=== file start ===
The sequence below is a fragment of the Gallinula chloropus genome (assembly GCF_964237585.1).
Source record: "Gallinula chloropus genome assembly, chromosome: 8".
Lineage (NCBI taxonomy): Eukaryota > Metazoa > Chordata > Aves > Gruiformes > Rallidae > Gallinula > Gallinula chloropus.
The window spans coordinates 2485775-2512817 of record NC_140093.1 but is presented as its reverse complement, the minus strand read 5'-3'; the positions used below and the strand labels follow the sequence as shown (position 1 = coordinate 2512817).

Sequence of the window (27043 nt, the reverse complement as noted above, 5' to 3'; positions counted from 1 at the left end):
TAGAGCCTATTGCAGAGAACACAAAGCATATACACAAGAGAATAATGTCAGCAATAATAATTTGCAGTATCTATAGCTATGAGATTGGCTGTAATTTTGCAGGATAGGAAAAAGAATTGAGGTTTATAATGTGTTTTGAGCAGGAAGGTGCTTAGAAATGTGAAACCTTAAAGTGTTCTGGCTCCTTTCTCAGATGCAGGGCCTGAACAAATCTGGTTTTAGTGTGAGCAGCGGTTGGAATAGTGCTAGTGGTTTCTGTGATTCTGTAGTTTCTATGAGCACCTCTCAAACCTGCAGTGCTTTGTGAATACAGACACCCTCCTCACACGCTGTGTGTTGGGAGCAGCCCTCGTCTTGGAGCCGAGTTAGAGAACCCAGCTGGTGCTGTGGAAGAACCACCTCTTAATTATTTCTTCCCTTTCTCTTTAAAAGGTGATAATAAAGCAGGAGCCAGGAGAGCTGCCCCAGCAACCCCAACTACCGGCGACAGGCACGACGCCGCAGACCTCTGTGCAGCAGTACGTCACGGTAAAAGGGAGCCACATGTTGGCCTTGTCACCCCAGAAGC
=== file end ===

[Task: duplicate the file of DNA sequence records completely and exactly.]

The sequence below is a fragment of the Gallinula chloropus genome (assembly GCF_964237585.1).
Source record: "Gallinula chloropus genome assembly, chromosome: 8".
Lineage (NCBI taxonomy): Eukaryota > Metazoa > Chordata > Aves > Gruiformes > Rallidae > Gallinula > Gallinula chloropus.
The window spans coordinates 2485775-2512817 of record NC_140093.1 but is presented as its reverse complement, the minus strand read 5'-3'; the positions used below and the strand labels follow the sequence as shown (position 1 = coordinate 2512817).

Sequence of the window (27043 nt, the reverse complement as noted above, 5' to 3'; positions counted from 1 at the left end):
TAGAGCCTATTGCAGAGAACACAAAGCATATACACAAGAGAATAATGTCAGCAATAATAATTTGCAGTATCTATAGCTATGAGATTGGCTGTAATTTTGCAGGATAGGAAAAAGAATTGAGGTTTATAATGTGTTTTGAGCAGGAAGGTGCTTAGAAATGTGAAACCTTAAAGTGTTCTGGCTCCTTTCTCAGATGCAGGGCCTGAACAAATCTGGTTTTAGTGTGAGCAGCGGTTGGAATAGTGCTAGTGGTTTCTGTGATTCTGTAGTTTCTATGAGCACCTCTCAAACCTGCAGTGCTTTGTGAATACAGACACCCTCCTCACACGCTGTGTGTTGGGAGCAGCCCTCGTCTTGGAGCCGAGTTAGAGAACCCAGCTGGTGCTGTGGAAGAACCACCTCTTAATTATTTCTTCCCTTTCTCTTTAAAAGGTGATAATAAAGCAGGAGCCAGGAGAGCTGCCCCAGCAACCCCAACTACCGGCGACAGGCACGACGCCGCAGACCTCTGTGCAGCAGTACGTCACGGTAAAAGGGAGCCACATGTTGGCCTTGTCACCCCAGAAGC